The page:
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Articles by J. D Molkentin
Total Records ( 3 ) for J. D Molkentin
  J Qian , X Ren , X Wang , P Zhang , W. K Jones , J. D Molkentin , G. C Fan and E. G. Kranias

Rationale: The levels of a small heat shock protein (Hsp)20 and its phosphorylation are increased on ischemic insults, and overexpression of Hsp20 protects the heart against ischemia/reperfusion injury. However, the mechanism underlying cardioprotection of Hsp20 and especially the role of its phosphorylation in regulating ischemia/reperfusion–induced autophagy, apoptosis, and necrosis remain to be clarified.

Objective: Herein, we generated a cardiac-specific overexpression model, carrying nonphosphorylatable Hsp20, where serine 16 was substituted with alanine (Hsp20S16A). By subjecting this model to ischemia/reperfusion, we addressed whether: (1) the cardioprotective effects of Hsp20 are associated with serine 16 phosphorylation; (2) blockade of Hsp20 phosphorylation influences the balance between autophagy and cell death; and (3) the aggregation pattern of Hsp20 is altered by its phosphorylation.

Methods and Results: Our results demonstrated that Hsp20S16A hearts were more sensitive to ischemia/reperfusion injury, evidenced by lower recovery of contractile function and increased necrosis and apoptosis, compared with non-TG hearts. Interestingly, autophagy was activated in non-TG hearts but significantly inhibited in Hsp20S16A hearts following ischemia/reperfusion. Accordingly, pretreatment of Hsp20S16A hearts with rapamycin, an activator of autophagy, resulted in improvement of functional recovery, compared with saline-treated Hsp20S16A hearts. Furthermore, on ischemia/reperfusion, the oligomerization pattern of Hsp20 appeared to shift to higher aggregates in Hsp20S16A hearts.

Conclusions: Collectively, these data indicate that blockade of Ser16-Hsp20 phosphorylation attenuates the cardioprotective effects of Hsp20 against ischemia/reperfusion injury, which may be attributable to suppressed autophagy and increased cell death. Therefore, phosphorylation of Hsp20 at serine 16 may represent a potential therapeutic target in ischemic heart disease.

  M. F Navedo , E. P Cheng , C Yuan , S Votaw , J. D Molkentin , J. D Scott and L. F. Santana

Rationale: L-Type (Cav1.2) Ca2+ channels are critical regulators of muscle and neural function. Although Cav1.2 channel activity varies regionally, little is known about the mechanisms underlying this heterogeneity.

Objective: To test the hypothesis that Cav1.2 channels can gate coordinately.

Methods and Results: We used optical and electrophysiological approaches to record Cav1.2 channel activity in cardiac, smooth muscle, and tsA-201 cells expressing Cav1.2 channels. Consistent with our hypothesis, we found that small clusters of Cav1.2 channels can open and close in tandem. Fluorescence resonance energy transfer and electrophysiological studies suggest that this coupling of Cav1.2 channels involves transient interactions between neighboring channels via their C termini. The frequency of coupled gating events increases in hypertensive smooth muscle and in cells expressing a mutant Cav1.2 channel that causes arrhythmias and autism in humans with Timothy syndrome (LQT8).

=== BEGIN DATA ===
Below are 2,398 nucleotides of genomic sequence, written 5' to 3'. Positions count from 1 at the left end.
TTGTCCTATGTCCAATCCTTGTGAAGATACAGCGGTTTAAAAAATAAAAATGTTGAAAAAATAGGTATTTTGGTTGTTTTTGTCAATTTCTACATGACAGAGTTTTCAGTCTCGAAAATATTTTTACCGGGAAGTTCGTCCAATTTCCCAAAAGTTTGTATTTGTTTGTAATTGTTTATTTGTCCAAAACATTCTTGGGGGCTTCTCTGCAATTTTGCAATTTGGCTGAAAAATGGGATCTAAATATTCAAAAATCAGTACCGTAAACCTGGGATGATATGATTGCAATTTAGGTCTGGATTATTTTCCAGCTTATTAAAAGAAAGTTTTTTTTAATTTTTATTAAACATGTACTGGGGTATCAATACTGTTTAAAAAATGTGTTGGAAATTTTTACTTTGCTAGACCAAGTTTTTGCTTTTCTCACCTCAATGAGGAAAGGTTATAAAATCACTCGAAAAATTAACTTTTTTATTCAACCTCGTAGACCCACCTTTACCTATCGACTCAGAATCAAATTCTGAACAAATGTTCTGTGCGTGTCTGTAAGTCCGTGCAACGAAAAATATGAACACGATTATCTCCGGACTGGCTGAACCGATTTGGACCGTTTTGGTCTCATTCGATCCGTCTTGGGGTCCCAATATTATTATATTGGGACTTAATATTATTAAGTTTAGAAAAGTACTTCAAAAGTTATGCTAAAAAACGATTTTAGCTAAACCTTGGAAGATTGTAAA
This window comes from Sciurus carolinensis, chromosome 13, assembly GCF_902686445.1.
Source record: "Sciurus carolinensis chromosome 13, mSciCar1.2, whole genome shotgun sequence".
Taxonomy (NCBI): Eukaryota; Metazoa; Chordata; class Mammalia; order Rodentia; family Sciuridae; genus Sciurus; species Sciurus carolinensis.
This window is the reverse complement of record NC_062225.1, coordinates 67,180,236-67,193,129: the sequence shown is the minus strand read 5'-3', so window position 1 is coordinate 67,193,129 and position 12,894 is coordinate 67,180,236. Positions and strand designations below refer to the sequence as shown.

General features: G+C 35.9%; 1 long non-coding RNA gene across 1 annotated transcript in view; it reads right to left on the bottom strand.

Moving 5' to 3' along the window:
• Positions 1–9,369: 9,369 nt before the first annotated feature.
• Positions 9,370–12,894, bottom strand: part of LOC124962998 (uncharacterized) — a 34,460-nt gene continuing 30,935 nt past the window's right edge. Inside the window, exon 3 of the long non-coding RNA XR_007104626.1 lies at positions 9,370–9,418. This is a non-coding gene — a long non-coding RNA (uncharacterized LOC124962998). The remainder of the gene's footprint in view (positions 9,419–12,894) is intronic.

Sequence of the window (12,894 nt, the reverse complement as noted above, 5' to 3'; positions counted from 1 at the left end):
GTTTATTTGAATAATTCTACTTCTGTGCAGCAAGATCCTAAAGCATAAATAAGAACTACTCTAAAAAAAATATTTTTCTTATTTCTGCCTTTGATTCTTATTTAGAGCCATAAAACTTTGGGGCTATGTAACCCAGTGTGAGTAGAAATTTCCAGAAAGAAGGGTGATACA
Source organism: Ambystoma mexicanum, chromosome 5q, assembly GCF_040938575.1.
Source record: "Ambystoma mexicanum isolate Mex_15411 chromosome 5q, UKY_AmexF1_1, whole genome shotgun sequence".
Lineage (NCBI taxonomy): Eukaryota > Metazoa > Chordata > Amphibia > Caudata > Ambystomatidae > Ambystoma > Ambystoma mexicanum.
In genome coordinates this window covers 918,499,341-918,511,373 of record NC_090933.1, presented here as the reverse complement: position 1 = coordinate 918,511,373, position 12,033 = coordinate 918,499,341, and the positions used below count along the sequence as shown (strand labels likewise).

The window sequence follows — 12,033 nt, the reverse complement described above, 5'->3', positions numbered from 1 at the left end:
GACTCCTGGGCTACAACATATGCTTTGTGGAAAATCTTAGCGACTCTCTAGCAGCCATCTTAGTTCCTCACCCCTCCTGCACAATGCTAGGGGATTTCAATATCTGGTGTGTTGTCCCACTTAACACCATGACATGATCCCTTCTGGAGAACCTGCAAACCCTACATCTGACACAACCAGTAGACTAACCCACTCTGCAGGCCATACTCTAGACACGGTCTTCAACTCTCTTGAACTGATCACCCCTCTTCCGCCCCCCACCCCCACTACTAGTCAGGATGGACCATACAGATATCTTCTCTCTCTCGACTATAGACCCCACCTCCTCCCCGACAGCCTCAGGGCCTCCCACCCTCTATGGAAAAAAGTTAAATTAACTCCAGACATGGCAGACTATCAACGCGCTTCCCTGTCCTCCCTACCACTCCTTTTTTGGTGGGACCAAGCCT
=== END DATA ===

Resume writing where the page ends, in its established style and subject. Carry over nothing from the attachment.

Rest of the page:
Conclusions: Coupled gating of Cav1.2 channels may represent a novel mechanism for the regulation of Ca2+ influx and excitability in neurons, cardiac, and arterial smooth muscle under physiological and pathological conditions.

  T. V Tkatchenko , R. A Moreno Rodriguez , S. J Conway , J. D Molkentin , R. R Markwald and A. V. Tkatchenko

The Postn gene encodes protein periostin. During embryonic development, it is highly expressed in the outflow tract (OFT) endocardial cushions of the developing heart, which give rise to several structures of the mature heart including the aortic valve. Periostin was previously implicated in osteoblast differentiation, cancer metastasis, and tooth and bone development, but its role in cardiac OFT development is unclear. To elucidate the role that periostin plays in the developing heart we analyzed cardiac OFT phenotype in mice after deletion of the Postn gene. We found that lack of periostin in the embryonic OFT leads to ectopic expression of the proosteogenic growth factor pleiotrophin (Ptn) and overexpression of delta-like 1 homolog (Dlk1), a negative regulator of Notch1, in the distal (prevalvular) cushions of the OFT. This resulted in suppression of Notch1 signaling, strong induction of the central transcriptional regulator of osteoblast cell fate Runx2, upregulation of osteopontin and osteocalcin expression, and subsequent calcification of the aortic valve. Our data suggest that periostin represses a default osteogenic program in the OFT cushion mesenchyme and promotes differentiation along a fibrogenic lineage. Lack of periostin causes derepression of the osteogenic potential of OFT mesenchymal cells, calcium deposition, and calcific aortic valve disease. These results establish periostin as a key regulator of OFT endocardial cushion mesenchymal cell fate during embryonic development.

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